Autry, Southwest Museum feud has echoes of western duel


It could have been a scene right out of a Gene Autry horse opera -- a cowboys-versus-Indians-style faceoff, potshots being fired by both sides, a hero riding to the rescue in the final reel.

That seems to be the plot line of the drama that is playing out between backers of the Autry National Center of the American West in Griffith Park and those of the Southwest Museum a few miles away in Mount Washington.

The Autry museum wants to double its size and display some of the Southwest’s American Indian artifacts as a way of broadening and diversifying its depiction of the early American West.


Whoa, say Southwest’s supporters. They contend that the loss of exhibits and an accompanying diminished role for the museum will lead to the demise of the 95-year-old hillside landmark -- which is the city’s oldest museum.

The proposed $95-million Autry project would add 25,000 square feet of new gallery space, four classrooms and several children’s rooms to its site at the Los Angeles Zoo parking lot next to the 5 Freeway.

From the beginning, the focus of the Southwest Museum has been Native American culture. Its founder, Charles Lummis, became intrigued by the plight of American Indians in 1884 and ’85 when he walked across the country from Cincinnati to Los Angeles.

Lummis built a home that is a landmark in the Arroyo Seco and is now yards from the Pasadena Freeway. He returned often to Arizona and New Mexico to study Indian culture and assist Native Americans. In 1907 he began planning the Southwest Museum, which opened seven years later.

In recent years, however, the museum struggled financially. Its directors agreed in 2003 to merge with the Autry, which began underwriting the smaller museum’s operating costs of more than $100,000 a month.

But a Mount Washington neighborhood group, Friends of the Southwest Museum, has watched warily as Autry museum leaders have planned their expansion.

The two sides had a showdown meeting Tuesday at City Hall, when a City Council panel met to sign off on an environment report for the enlarged Griffith Park museum.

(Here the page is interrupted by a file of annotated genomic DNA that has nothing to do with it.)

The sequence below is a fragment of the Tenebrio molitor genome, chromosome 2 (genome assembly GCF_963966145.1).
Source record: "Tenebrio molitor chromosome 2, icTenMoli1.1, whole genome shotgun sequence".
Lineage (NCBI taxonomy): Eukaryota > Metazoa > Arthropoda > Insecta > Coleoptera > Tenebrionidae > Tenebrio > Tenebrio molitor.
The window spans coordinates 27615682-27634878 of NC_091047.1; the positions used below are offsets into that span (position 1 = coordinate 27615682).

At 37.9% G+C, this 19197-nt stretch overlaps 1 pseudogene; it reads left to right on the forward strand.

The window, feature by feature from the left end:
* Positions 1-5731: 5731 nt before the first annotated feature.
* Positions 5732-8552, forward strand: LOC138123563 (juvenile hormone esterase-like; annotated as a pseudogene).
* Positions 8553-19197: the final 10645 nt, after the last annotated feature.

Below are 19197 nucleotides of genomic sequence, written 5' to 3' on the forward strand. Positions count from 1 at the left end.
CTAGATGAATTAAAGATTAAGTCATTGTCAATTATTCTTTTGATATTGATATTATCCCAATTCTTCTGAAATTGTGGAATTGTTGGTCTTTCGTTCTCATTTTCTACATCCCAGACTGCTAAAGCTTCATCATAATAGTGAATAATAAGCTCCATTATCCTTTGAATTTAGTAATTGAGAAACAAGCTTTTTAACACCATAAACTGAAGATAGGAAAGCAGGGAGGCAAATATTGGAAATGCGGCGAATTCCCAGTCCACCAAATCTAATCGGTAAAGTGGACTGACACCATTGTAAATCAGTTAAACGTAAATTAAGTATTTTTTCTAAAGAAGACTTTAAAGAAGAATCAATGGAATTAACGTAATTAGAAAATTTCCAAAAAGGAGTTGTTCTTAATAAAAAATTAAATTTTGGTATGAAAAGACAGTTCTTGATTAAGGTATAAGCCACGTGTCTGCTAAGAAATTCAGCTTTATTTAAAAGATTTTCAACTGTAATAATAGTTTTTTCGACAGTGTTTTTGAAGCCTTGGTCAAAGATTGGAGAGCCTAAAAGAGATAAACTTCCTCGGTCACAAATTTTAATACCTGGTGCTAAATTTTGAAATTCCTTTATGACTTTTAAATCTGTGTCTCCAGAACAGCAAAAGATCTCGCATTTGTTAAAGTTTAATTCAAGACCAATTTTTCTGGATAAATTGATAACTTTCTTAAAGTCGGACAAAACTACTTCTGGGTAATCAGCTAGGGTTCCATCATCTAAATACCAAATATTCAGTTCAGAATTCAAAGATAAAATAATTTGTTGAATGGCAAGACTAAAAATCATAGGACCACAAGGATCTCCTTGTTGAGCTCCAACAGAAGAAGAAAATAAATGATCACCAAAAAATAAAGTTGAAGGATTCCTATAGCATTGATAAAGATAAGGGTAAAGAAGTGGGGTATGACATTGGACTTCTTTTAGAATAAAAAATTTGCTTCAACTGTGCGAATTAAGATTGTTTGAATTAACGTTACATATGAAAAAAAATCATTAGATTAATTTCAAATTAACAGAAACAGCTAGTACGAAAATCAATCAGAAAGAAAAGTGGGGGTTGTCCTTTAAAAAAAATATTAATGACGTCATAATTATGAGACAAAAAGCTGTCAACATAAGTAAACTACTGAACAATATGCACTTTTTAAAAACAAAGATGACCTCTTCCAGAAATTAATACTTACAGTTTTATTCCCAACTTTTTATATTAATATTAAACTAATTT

Both camps came armed with dueling expansion plan ideas -- Autry with a brochure promising “exciting innovations” that would “transform the visitor experience in Griffith Park,” and Southwest backers with one proposing the that 12-acre Mount Washington site be “re-visioned” to take advantage of the nearby Gold Line train station with such features as a new stage, a restaurant, improved parking and expanded gallery space.

The afternoon debate before a standing-room-only crowd extended into the evening hours.

John Gray, the Autry’s chief executive, told council members meeting as the city Board of Referred Powers that his museum “always anticipated expansion” in Griffith Park. He disputed suggestions that the Autry was, in essence, looting the Southwest Museum of its artifacts and preparing to convert it for another use.

Architect Brenda Levin explained how the enlarged Autry will scrap its current Spanish motif for a more nonspecific look. It would feature a “convergence canyon” that would integrate artifacts and artwork from the Southwest Museum with those of the Autry’s collection, which some critics say has tended to lean heavily toward the pop-culture mythology of the cowboy Wild West.

Opponents of the expansion argued the project was too big, its effect on the Southwest Museum would be too major, and the Autry’s compensation to the city for its 12 acres of parkland -- $1 a year -- was too meager.

Nicole Possert, head of a coalition to preserve the Southwest Museum, complained of the “myth consistently spun by the Autry” that the Mount Washington landmark will not be adversely effected by the Autry’s expansion.

It was City Councilman Jose Huizar, who represents the Mount Washington area, who broke the stalemate. He proposed that the city require Autry officials to sign an “airtight” written pledge to protect both the Southwest Museum and its 250,000 artifacts before the expansion proceeds.

The board agreed to delay consideration of the project for a month to give the two museums time, as Councilwoman Janice Hahn put it, “to codify” a future operating agreement.